Considering Fede Álvarez’s excellent home invasion thriller Don’t Breathe (2016) made $157M at the box office, from a budget of $9.9M, I’m surprised it’s taken five years for Don’t Breathe 2 to arrive. Presumably the delay was conceptual, as it would be hard to do something that didn’t lazily repeat the formula, so they needed a different angle, and original writers Fede Álvarez and Rodo Sayagues eventually thought of one. Even if, frankly, turning Don’t Breathe’s blind villain into an avenging anti-hero comes with issues.
Sayagues makes his directorial debut with this sequel, which catches up with “The Blind Man” / Norman Nordstrom (Stephen Lang) eight years later. He’s now living with an 11-year-old girl called Phoenix (Madelyn Grace) who treats him like her own father, having apparently been rescued from a house fire that claimed her birth mother’s life. Norman’s overprotective of his adopted child, and his fears for her safety prove warranted once she attracts the attention of a gang of men, led by Raylan (Brendan Sexton III), who are going around town killing people to sell their organs on the black market. One thing going for the Don’t Breathe franchise is how immoral and hellish it paints Detroit (a famously downtrodden backdrop for all manner of Hollywood movies), which gives everything such a skin-crawling atmosphere.
Inevitably, Raylan and his goons break into Norman’s abode, aware he’s blind and expecting an easy time stealing little Phoenix from under his nose, only to find this former Navy SEAL’s considerably tougher to outsmart than they imagined. Much like the first movie, Norman’s blindness isn’t much of a disability when you’re on his turf, as he knows every inch of his home like the back of his hand, with various weapons stashed around the place and the ability to stalk and kill intruders using his heightened senses of hearing, smell, and touch. Phoenix also proves to be just as difficult to catch, as Norman’s been relentlessly training her in the art of survival, but this night’s going to reveal a few secrets about Phoenix that her so-called dad is going to wish were left unspoken…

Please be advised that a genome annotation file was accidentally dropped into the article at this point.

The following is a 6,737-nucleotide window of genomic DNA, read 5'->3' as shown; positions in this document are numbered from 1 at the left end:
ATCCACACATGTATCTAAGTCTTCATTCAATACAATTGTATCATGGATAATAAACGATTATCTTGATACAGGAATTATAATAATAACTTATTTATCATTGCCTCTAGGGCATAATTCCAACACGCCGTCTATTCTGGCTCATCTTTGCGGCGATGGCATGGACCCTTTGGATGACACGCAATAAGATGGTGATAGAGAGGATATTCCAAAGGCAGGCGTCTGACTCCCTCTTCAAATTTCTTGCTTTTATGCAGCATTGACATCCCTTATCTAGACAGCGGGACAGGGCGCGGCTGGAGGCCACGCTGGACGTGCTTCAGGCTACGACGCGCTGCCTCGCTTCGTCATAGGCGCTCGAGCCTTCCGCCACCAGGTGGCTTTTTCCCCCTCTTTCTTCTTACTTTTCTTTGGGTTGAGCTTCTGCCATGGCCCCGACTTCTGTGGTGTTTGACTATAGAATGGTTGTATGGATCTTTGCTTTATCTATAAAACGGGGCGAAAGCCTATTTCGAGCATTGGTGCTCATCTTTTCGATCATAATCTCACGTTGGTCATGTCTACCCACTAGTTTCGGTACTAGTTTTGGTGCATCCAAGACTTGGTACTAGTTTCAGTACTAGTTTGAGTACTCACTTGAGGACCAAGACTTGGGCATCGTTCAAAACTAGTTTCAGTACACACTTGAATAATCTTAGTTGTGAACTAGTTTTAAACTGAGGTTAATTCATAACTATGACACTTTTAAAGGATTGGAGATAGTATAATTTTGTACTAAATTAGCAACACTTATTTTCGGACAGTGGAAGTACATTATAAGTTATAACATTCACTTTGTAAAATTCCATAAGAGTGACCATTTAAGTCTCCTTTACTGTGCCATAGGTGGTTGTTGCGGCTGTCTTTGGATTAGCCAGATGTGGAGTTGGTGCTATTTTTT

Don’t Breathe 2 was considerably less successful than the original (grossing $47M from a bigger $15M budget), but the COVID-19 pandemic may have limited its gross because it’s the kind of film its target audiences would happily wait to catch at home instead. But while it’s certainly nowhere near as good as its predecessor (partly because Álvarez is a better director, but also because the core concept was stronger before), this follow-up definitely has its appeal. The set-pieces are a little more elaborate due to the healthier budget, the violence remains uncompromising, there are some creative action set-pieces (the best involving a basement, a live wire, and a locker full of water), and even a few genuine surprises along the way. And once the big secret at the heart of the story is revealed, things wisely shift away from a home invasion movie into more of a vengeance thriller with Norman taking the fight to the villains, much like a suburban Rambo.
Running a crisp 99-minutes, Don’t Breathe 2 wastes no time getting down to business and there aren’t many dull moments if you’re in the mood for tense, raw kills and immoral behaviour. All the villains are effectively despicable and visually distinctive (ironically), Madelyn Grace makes a big impression as Phoenix, and Stephen Lang is on reliably bad-ass form as the blind man again.